School districts across Illinois will soon receive long-awaited funding from the state, after Gov. Bruce Rauner signed Senate Bill 1947 on Aug. 31, allowing the money to be distributed.
The bill overhauls the state’s school funding formula and could give some districts, including Berwyn South School District 100 and Berwyn North School District 98, additional funding based on student needs. However, no district will lose money this year compared to last year.
Some other provisions in the bill include a $75 million tax-credit scholarship program and fewer requirements for daily physical education classes. Voters in wealthier districts also have the option of petitioning to lower their property taxes, and schools will be able to privately contract driver’s education.
Carmen Ayala, superintendent of District 98, said she is very pleased with the funding bill. She said the district is looking at using the funds to establish all-day kindergarten.
“This was long overdue. We’ve had the current system for 20 years, which had become inequitable and inadequate,” she said. “Now we’ll be able to provide what children in Illinois need. We haven’t received final allocations, but we estimate that we’ll receive an additional $1 million.”
District 100 Superintendent Mary Havis echoed Ayala’s sentiment. She is happy about the passage of the bill, which she said kept many of the components of Senate Bill 1, vetoed by Rauner in August. Havis said she hasn’t received final numbers about how much money the district will receive from the state, but it could be more than in previous years.
“This bill kept SB 1 mostly intact, which we had advocated for. We feel this bill still goes a long way in considering the needs of individual students,” she said. “I think this bill will provide long-term stability and the adequate funding that we’ve been fighting for.”
The new superintendent of J. Sterling Morton High School District 201, Tim Truesdale, said in a statement he was encouraged about the bill’s passage because it will provide more equitable funding to districts across the state.
“It will help us provide opportunities and supports for our students that, under the previous model, many districts could not afford,” he said. “The district deeply appreciates our local legislators’ support of this historic piece of legislation. They have always been strong advocates for our children. We are still awaiting details on exactly how revenue will change under the model, as well as how some other provisions in the bill will impact the district.”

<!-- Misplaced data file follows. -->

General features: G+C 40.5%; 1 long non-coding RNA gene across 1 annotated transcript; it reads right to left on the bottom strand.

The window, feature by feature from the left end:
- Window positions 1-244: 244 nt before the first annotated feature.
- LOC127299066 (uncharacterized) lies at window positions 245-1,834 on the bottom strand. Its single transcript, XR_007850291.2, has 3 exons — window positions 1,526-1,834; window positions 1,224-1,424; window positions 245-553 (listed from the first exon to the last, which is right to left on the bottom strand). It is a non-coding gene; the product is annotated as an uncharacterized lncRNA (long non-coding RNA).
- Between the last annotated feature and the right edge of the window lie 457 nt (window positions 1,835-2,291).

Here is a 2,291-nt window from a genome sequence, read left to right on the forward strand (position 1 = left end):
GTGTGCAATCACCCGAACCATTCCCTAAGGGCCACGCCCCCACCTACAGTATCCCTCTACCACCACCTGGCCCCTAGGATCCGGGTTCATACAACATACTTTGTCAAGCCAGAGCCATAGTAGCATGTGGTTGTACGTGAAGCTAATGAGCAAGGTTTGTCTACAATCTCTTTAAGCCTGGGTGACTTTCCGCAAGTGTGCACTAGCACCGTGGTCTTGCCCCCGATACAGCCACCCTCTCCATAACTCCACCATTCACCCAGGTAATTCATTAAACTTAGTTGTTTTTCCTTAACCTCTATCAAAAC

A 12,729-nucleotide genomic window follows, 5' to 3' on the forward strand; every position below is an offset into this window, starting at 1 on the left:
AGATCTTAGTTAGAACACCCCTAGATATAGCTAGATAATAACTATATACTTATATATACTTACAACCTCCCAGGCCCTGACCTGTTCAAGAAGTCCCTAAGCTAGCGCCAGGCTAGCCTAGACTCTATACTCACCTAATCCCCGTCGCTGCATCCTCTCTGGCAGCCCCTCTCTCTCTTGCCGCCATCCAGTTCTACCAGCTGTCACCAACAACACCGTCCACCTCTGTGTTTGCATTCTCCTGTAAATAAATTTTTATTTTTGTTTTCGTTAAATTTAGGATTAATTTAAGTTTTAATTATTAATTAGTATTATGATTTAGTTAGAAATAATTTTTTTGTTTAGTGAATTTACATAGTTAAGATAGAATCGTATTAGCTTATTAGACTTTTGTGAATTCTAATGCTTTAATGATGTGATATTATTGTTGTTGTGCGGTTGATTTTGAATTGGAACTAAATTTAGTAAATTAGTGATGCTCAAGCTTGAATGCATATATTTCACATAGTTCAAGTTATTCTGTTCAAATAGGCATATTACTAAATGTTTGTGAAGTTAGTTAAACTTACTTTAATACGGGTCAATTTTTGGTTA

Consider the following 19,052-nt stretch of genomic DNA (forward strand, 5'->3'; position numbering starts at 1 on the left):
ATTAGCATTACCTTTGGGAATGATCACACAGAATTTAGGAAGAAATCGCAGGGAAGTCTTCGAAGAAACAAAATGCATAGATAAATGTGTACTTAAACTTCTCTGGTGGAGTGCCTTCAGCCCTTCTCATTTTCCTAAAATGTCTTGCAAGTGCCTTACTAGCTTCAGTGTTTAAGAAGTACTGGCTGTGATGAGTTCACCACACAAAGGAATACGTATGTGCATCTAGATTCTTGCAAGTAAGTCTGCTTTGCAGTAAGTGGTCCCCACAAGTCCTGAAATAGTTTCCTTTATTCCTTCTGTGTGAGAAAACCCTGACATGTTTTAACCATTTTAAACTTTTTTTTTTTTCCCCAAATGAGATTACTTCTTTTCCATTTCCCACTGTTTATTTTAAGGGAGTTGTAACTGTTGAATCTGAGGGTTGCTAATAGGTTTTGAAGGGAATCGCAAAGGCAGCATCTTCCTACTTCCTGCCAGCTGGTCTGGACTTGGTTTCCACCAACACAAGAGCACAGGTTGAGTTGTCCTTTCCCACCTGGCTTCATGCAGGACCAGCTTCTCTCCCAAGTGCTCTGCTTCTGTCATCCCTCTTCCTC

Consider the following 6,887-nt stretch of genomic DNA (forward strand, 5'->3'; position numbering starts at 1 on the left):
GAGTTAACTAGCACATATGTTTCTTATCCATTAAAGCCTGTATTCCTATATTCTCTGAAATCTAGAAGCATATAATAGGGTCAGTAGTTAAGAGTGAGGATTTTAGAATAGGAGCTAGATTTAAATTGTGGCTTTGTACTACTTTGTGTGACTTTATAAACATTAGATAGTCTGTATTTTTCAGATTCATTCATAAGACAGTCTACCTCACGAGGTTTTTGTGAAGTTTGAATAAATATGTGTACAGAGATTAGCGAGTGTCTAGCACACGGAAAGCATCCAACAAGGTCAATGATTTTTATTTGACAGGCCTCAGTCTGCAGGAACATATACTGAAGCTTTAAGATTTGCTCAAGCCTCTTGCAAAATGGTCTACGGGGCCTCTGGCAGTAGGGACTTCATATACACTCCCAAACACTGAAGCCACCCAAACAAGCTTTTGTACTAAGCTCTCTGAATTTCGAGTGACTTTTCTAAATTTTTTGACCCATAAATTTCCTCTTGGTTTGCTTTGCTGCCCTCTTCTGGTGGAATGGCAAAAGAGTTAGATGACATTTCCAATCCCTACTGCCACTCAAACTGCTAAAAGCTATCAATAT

Glenn Schlichting, superintendent of La Grange School District 105, said because his district’s funding relies primarily on local property taxes, he didn’t think the bill will affect the district too much.
“We have the ability to use local taxes to provide for services for our ELL and lower-income students. We have a good property tax base, and we don’t count on the state,” he said. “The piece of the bill that allows residents to petition to include a referendum to lower property taxes has the potential to have a significant effect on our programs, but we have no idea if that would be enacted.”
In a statement, La Grange School District 102 Superintendent Kyle Schumacher said he’s happy to see the funding formula has passed, but he does have some concerns about some of the bill’s provisions.
“I’m disappointed to see the compromises related to voter initiated ballot component and the potential for the loss of revenue to public schools through private school donations,” he said in an email. “Hopefully the passage of this funding formula will create the opportunity for continued dialogue regarding the impact of the components of the bill.”
Lyons Township High School District 204 Superintendent Tim Kilrea said he still has a lot of questions about the bill, and he is waiting to learn more about its details from the legislators who crafted it.
“We want more clarity so we can further look into how this will impact our district,” he said. “We want to learn more before commenting on the positives and negatives of the bill.”